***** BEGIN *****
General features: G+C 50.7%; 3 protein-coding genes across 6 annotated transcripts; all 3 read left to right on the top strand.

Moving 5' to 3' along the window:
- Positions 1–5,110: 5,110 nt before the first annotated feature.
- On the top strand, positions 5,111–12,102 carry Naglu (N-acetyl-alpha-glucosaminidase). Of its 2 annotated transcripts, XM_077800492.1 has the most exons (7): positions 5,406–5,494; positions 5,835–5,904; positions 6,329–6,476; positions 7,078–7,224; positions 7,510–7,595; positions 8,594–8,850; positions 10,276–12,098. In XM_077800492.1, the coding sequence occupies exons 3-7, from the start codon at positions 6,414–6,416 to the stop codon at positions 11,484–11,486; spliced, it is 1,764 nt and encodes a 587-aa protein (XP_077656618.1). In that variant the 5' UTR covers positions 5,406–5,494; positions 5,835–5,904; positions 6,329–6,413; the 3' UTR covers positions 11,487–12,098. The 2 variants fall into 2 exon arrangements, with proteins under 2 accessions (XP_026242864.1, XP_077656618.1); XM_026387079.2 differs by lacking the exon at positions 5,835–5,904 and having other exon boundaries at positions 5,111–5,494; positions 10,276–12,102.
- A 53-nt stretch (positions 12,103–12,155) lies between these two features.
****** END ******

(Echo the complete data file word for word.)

General features: G+C 50.7%; 3 protein-coding genes across 6 annotated transcripts; all 3 read left to right on the top strand.

Moving 5' to 3' along the window:
- Positions 1–5,110: 5,110 nt before the first annotated feature.
- On the top strand, positions 5,111–12,102 carry Naglu (N-acetyl-alpha-glucosaminidase). Of its 2 annotated transcripts, XM_077800492.1 has the most exons (7): positions 5,406–5,494; positions 5,835–5,904; positions 6,329–6,476; positions 7,078–7,224; positions 7,510–7,595; positions 8,594–8,850; positions 10,276–12,098. In XM_077800492.1, the coding sequence occupies exons 3-7, from the start codon at positions 6,414–6,416 to the stop codon at positions 11,484–11,486; spliced, it is 1,764 nt and encodes a 587-aa protein (XP_077656618.1). In that variant the 5' UTR covers positions 5,406–5,494; positions 5,835–5,904; positions 6,329–6,413; the 3' UTR covers positions 11,487–12,098. The 2 variants fall into 2 exon arrangements, with proteins under 2 accessions (XP_026242864.1, XP_077656618.1); XM_026387079.2 differs by lacking the exon at positions 5,835–5,904 and having other exon boundaries at positions 5,111–5,494; positions 10,276–12,102.
- A 53-nt stretch (positions 12,103–12,155) lies between these two features.